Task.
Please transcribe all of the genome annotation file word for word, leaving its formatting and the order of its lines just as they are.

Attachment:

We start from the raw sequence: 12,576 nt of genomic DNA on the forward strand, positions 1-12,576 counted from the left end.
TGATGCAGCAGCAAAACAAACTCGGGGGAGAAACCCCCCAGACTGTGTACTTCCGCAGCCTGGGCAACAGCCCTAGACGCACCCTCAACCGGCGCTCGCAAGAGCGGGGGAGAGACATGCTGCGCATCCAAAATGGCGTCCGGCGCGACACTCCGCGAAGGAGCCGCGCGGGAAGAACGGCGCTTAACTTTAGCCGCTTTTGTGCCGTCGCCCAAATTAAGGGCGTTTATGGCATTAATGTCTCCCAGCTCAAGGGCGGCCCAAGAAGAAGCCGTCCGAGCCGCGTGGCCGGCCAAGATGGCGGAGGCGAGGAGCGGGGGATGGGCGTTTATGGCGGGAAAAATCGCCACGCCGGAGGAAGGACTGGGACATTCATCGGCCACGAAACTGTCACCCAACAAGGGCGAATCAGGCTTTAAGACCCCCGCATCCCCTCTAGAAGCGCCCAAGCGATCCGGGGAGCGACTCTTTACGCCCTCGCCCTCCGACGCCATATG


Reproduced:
We start from the raw sequence: 12,576 nt of genomic DNA on the forward strand, positions 1-12,576 counted from the left end.
TGATGCAGCAGCAAAACAAACTCGGGGGAGAAACCCCCCAGACTGTGTACTTCCGCAGCCTGGGCAACAGCCCTAGACGCACCCTCAACCGGCGCTCGCAAGAGCGGGGGAGAGACATGCTGCGCATCCAAAATGGCGTCCGGCGCGACACTCCGCGAAGGAGCCGCGCGGGAAGAACGGCGCTTAACTTTAGCCGCTTTTGTGCCGTCGCCCAAATTAAGGGCGTTTATGGCATTAATGTCTCCCAGCTCAAGGGCGGCCCAAGAAGAAGCCGTCCGAGCCGCGTGGCCGGCCAAGATGGCGGAGGCGAGGAGCGGGGGATGGGCGTTTATGGCGGGAAAAATCGCCACGCCGGAGGAAGGACTGGGACATTCATCGGCCACGAAACTGTCACCCAACAAGGGCGAATCAGGCTTTAAGACCCCCGCATCCCCTCTAGAAGCGCCCAAGCGATCCGGGGAGCGACTCTTTACGCCCTCGCCCTCCGACGCCATATG